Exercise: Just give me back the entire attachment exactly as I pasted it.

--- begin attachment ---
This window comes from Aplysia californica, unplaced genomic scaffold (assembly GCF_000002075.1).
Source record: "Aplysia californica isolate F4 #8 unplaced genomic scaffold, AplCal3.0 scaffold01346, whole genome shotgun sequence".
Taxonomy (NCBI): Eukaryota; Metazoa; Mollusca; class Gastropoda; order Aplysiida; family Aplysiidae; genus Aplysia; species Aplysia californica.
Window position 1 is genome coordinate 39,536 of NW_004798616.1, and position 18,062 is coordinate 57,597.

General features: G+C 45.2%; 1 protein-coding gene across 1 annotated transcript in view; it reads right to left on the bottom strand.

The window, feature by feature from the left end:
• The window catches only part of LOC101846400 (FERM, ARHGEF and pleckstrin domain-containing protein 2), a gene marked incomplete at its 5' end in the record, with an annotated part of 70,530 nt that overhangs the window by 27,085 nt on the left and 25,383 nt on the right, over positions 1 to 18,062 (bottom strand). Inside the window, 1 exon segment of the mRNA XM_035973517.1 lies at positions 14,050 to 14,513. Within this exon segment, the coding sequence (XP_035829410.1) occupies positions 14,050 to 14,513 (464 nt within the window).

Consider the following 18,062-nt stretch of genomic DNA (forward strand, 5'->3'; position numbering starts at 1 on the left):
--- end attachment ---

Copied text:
This window comes from Aplysia californica, unplaced genomic scaffold (assembly GCF_000002075.1).
Source record: "Aplysia californica isolate F4 #8 unplaced genomic scaffold, AplCal3.0 scaffold01346, whole genome shotgun sequence".
Taxonomy (NCBI): Eukaryota; Metazoa; Mollusca; class Gastropoda; order Aplysiida; family Aplysiidae; genus Aplysia; species Aplysia californica.
Window position 1 is genome coordinate 39,536 of NW_004798616.1, and position 18,062 is coordinate 57,597.

General features: G+C 45.2%; 1 protein-coding gene across 1 annotated transcript in view; it reads right to left on the bottom strand.

The window, feature by feature from the left end:
• The window catches only part of LOC101846400 (FERM, ARHGEF and pleckstrin domain-containing protein 2), a gene marked incomplete at its 5' end in the record, with an annotated part of 70,530 nt that overhangs the window by 27,085 nt on the left and 25,383 nt on the right, over positions 1 to 18,062 (bottom strand). Inside the window, 1 exon segment of the mRNA XM_035973517.1 lies at positions 14,050 to 14,513. Within this exon segment, the coding sequence (XP_035829410.1) occupies positions 14,050 to 14,513 (464 nt within the window).

Consider the following 18,062-nt stretch of genomic DNA (forward strand, 5'->3'; position numbering starts at 1 on the left):